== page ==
I miss the Quarter Finals. I liked History as a subject and my intentions were always to make a name for myself. I had chances to make history but I failed to capitalize on both of my Commonwealth Games (2010) and Olympics (2008) outings.
And it’s not a good feeling…
Yes. It’s not that my life has stopped. I try every day and work on my game. But those missed opportunities are unforgettable. I have always had positive attitude. Koi baat nahi (doesn’t matter). I believe in not giving up ever. People were critical of me when I couldn’t get a medal. I just want to say that I don’t play to lose. I only like to win.
They think you’re arrogant?
Yes I am, they can call me that and it is because I am hard working. I have lived APJ Abdul Kalam’s words, “Dreams are not those that we see while sleeping, dreams are those that don’t let us sleep.” These words were not merely words for me. They had a meaning for me.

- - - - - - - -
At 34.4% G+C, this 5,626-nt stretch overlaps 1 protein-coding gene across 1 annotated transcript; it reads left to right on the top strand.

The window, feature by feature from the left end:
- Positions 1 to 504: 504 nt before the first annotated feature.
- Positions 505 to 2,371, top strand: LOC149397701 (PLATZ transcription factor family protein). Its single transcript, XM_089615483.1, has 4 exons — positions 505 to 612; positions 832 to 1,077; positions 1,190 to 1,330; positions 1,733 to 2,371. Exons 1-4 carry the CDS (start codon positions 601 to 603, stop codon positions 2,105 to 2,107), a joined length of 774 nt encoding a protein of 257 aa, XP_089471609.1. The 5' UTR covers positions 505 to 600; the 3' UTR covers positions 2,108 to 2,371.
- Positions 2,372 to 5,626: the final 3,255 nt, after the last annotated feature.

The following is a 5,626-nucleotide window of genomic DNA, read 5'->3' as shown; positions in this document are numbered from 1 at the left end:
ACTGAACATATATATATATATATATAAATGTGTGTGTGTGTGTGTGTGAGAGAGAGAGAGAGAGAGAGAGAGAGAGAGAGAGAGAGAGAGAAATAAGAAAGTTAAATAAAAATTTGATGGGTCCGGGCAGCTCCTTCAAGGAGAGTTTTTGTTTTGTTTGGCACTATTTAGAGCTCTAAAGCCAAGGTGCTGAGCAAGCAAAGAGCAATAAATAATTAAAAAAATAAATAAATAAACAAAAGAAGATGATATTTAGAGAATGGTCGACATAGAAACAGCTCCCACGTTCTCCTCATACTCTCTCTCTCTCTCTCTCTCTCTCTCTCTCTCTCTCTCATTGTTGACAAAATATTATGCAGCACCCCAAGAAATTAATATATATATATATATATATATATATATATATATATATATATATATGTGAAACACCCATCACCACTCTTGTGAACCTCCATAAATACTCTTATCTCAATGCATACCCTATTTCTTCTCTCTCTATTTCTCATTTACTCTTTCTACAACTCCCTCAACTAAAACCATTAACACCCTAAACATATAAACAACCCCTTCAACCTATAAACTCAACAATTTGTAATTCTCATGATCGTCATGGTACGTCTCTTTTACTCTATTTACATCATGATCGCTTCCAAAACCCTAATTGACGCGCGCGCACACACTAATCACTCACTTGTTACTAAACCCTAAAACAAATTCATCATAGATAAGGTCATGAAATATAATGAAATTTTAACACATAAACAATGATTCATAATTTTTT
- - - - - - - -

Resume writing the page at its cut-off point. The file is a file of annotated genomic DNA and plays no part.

What was the moment like when you informed your parents about your love for Boxing?
My parents didn’t have any idea about sports. They wanted me to study and earn a living. But I was immersed in Boxing. I used to fight with them and have my way. During my school days, I participated at District and State level Boxing Championships in 1995 and won Gold medals. I still remember, my father, a Police officer, was posted in Gurgaon then and he used to boast about my medals. I had made headlines in newspapers and it was considered a rare feat. This made my parents realize that am on the right track.
Did you ever feel insecure about Boxing as a sport in a country dominated by Cricket craze?